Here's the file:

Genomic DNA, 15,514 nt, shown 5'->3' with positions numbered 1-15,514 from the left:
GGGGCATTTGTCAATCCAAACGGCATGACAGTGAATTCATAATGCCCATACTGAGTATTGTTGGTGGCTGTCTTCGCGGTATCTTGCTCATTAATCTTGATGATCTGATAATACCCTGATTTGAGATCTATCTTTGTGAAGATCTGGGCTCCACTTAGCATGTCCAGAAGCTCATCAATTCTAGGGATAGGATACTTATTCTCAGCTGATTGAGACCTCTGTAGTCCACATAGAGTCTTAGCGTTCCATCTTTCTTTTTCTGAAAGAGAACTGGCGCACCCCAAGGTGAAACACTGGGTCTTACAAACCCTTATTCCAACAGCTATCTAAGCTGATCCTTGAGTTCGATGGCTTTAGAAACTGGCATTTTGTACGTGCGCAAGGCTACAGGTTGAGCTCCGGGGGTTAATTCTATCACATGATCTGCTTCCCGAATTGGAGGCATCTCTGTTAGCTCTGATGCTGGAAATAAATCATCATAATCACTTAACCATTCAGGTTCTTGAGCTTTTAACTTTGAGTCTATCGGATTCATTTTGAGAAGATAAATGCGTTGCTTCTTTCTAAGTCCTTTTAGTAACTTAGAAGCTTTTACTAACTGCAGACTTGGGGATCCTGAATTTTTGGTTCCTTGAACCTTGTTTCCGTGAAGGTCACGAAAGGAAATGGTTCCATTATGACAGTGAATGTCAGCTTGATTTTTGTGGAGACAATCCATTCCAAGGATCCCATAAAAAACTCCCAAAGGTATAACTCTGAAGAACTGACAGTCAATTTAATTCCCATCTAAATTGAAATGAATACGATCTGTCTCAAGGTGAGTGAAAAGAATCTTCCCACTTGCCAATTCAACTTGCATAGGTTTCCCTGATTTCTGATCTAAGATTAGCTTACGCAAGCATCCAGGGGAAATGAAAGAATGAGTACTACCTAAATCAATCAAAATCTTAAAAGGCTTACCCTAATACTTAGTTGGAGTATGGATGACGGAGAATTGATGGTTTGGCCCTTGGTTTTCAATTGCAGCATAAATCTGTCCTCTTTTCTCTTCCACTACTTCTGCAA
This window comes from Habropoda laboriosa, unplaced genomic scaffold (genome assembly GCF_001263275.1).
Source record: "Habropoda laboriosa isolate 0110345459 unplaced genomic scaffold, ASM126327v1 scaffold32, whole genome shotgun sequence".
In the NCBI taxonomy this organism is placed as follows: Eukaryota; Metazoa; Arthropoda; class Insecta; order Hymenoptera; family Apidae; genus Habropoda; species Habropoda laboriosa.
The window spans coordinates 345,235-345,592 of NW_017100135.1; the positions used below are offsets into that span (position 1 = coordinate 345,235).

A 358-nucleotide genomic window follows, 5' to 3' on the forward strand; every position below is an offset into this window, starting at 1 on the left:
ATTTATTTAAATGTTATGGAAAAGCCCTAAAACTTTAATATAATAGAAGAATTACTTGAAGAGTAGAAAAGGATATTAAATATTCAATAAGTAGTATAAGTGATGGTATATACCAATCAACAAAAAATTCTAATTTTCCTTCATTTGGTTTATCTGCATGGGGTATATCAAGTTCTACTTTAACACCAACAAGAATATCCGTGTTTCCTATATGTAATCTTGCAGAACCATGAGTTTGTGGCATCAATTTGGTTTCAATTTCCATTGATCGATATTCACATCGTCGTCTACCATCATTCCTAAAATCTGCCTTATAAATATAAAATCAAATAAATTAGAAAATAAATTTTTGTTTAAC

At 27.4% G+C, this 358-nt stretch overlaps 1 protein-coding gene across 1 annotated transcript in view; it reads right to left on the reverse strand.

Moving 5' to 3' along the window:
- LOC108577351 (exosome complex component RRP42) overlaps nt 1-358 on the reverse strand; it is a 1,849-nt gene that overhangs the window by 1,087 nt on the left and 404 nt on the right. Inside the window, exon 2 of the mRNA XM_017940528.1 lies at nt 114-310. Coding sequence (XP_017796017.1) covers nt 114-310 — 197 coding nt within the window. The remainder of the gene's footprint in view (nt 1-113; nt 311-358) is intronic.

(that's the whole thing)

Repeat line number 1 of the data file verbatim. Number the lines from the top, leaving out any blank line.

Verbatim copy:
Genomic DNA, 15,514 nt, shown 5'->3' with positions numbered 1-15,514 from the left: